The redfish were so finicky that we were no longer able to use paddletails because even the relatively light vibrations compared to many other lures were spooking the fish, so we had to change our plan.
We paddled the shallow flats until we saw some good looking zones off in the distance, then we got out of our kayaks and waded quietly towards them.
We also changed our lures.
Instead of throwing the paddletails that give off a lot of vibration, we changed to jerk shads rigged on a 1/16 oz weighted hook.
With us being extra stealthy in our approach and lures, we were able to get back on the fish and start catching nearly as many fish as we caught in the morning when they were being extra aggressive.
No matter if the fish are obviously aggressive, or extra skittish, you can still catch them by using the right tactics.
If they’re aggressively feeding, toss out a paddletail and hold on.
If they’re skittish, get out of the boat, wade to the fish, and toss out a jerk shad.
Here are the two lures I recommend always having on board with you:
And if you want to see exactly where we were fishing, plus get discounts to our online tackle store and the lures mentioned above, click here to join us in the Insider Club!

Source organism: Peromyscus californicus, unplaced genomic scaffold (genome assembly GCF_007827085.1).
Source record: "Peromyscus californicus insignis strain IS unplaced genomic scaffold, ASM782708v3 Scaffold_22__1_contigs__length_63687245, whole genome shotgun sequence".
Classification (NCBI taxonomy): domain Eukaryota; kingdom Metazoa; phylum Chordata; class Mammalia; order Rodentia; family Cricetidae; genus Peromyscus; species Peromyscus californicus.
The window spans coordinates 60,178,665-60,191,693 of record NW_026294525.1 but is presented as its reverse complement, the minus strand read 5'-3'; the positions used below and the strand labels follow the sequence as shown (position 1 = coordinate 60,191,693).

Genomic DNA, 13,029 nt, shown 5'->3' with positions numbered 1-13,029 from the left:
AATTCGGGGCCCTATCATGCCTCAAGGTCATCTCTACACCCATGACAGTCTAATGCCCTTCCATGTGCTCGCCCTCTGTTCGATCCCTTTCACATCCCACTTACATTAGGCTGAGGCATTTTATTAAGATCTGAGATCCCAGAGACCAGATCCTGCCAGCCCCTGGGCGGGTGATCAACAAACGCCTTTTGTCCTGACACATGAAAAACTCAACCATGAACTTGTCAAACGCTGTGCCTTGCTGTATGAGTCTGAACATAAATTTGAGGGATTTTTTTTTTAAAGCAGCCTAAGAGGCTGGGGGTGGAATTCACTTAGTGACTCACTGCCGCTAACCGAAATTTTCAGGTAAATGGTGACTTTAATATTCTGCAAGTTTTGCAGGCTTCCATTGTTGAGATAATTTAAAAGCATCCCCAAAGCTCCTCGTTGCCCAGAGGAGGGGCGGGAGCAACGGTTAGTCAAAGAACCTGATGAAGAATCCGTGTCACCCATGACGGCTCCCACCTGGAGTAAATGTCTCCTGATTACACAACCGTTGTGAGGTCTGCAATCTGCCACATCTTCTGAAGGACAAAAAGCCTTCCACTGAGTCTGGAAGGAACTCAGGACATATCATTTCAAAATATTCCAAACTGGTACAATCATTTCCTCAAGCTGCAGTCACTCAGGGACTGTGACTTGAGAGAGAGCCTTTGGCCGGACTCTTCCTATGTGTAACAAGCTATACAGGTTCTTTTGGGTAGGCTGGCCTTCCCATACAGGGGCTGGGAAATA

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Hello all. Just wondering if you tried the slam shady with the paddle cut off before going to the split tail?
What kind of paddle board was that? Never seen one like that before. Looks a lot more stable.
It’s called the L2Fish… here’s a review we published on it a couple years ago: https://www.saltstrong.com/articles/l2fish-paddleboard-review/
I just couldn’t win today. Ran into a bunch of finicky reds, and then returned home to a finicky wife!
Sorry to hear about the double finicky day. Hopefully it gets better going forward.
Great video Luke. A good example of adjusting to the situation!
What lure should I use at night?
When fishing at night, I like to use baits like paddletails and topwater plugs because they give off some good vibrations to help the fish locate them in the dark.